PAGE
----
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Using The New <next/image> Component

Next.js 12.2 includes a totally revised component for image optimization. Let’s see what has changed.

Konstantin Münster Avatar
Konstantin Münster
07 August 2022
4 min read
Read on Medium
Using The New <next/image> Component
Photo by Robert Shunev on Unsplash

Right now, the newer next/image component is still under development and only available using the experimental flag.

With Next.js 10 and the then introduced next/image component, serving images became a lot easier. Image compression, modern image formats, lazy loading - everything just by swapping out the browser default <img /> tag.

Though, it was not that simple after all. While the user experience improved a lot, the developer experience was not as simple as hoped. Properties that didn’t behave as expected, images that were wrapped several times like a good old present on Christmas.

Luckily, the feedback had been heard and Next.js introduced a revised, experimental version for the next/image component in Next.js 12.2.

Let’s look at the major changes.

Changes for next/image in Next.js 12.2

This table shows the biggest changes that have been introduced in Next.js 12.2 and how it compares to the old image component.

Next.js 10Next.js 12.2
HTML OutputRenders <img /> with span and div wrapperRenders <img /> without any wrappers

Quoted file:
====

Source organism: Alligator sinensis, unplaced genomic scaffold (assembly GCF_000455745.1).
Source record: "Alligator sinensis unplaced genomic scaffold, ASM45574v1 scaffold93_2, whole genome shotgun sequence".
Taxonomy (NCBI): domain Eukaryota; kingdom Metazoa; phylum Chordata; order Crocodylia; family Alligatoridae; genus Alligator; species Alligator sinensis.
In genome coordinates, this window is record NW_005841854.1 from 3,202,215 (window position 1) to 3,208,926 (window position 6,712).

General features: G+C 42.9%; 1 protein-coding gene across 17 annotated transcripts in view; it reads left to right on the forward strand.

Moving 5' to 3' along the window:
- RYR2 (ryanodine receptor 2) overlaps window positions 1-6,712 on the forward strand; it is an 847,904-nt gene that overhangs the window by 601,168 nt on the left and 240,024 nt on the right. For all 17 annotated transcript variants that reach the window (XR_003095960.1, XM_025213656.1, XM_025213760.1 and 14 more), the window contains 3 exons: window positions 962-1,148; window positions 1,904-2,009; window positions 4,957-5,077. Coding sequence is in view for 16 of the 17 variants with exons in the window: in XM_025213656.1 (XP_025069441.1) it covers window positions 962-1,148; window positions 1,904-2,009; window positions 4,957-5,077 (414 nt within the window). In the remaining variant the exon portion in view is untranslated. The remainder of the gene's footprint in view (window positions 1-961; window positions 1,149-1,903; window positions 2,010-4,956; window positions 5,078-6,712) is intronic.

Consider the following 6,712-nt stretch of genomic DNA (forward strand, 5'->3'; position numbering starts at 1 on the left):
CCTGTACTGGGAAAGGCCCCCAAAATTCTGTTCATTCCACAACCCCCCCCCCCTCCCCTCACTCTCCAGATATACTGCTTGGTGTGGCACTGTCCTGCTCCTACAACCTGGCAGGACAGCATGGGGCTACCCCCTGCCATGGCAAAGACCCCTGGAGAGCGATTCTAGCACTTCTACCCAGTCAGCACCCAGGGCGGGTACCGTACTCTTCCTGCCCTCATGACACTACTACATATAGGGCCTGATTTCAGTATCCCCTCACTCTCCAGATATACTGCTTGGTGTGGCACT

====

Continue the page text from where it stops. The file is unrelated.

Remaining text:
SizingWidth/height represent rendered or original image sizeWidth/height always represent the rendered image size
StylingUsing layout and CSS propertiesUsing CSS properties
Fill ModeSet layout=fillSetting fill=true and set styles on parent container

Let’s see how this would look like in an example. The API for using the image component hasn’t changed much but there are still some tweaks that are useful to know.

How to use next/image with fixed image size

If you want to preserve the aspect ratio of the image, you can use the fixed layout. Depending on whether you are importing your image locally or not, you can simply set a width and height image of the rendered image, that's it!

  width={600} // If you import the image locally, you can omit this
  height={600} // If you import the image locally, you can omit this

Additionally, you could set properties like style or className to style the image.

Almost not worth explaining, right? I’m glad it is that simple! Coming from an approach that differed immensely from the browser built-in <img /> behavior, this “new” approach doesn’t let us think much about how to use it properly.

How to use next/image with fill mode

But what if you just want to let the image fill its parent container? For those cases, you can use the fill property. Set it to true, make sure the parent container has all the needed styling, and you are good to go!

<div style={{ position: 'relative', overflow: 'hidden', height: '600px' }}>
    style={{ objectFit: 'cover' }}

As you see, this is fairly simple too! Of course, there are more advanced scenarios but these two should cover the most common use-cases.

Demo Project

I created a tiny project to showcase how both approaches would look like in an actual app. You find the project on Github if you want to take a closer look.

If you want to dive deeper, make sure to check out the official Next.js documentation. They also cover what has changed technically under the hood - would definitely recommend it.

next/future/image (experimental) | Next.js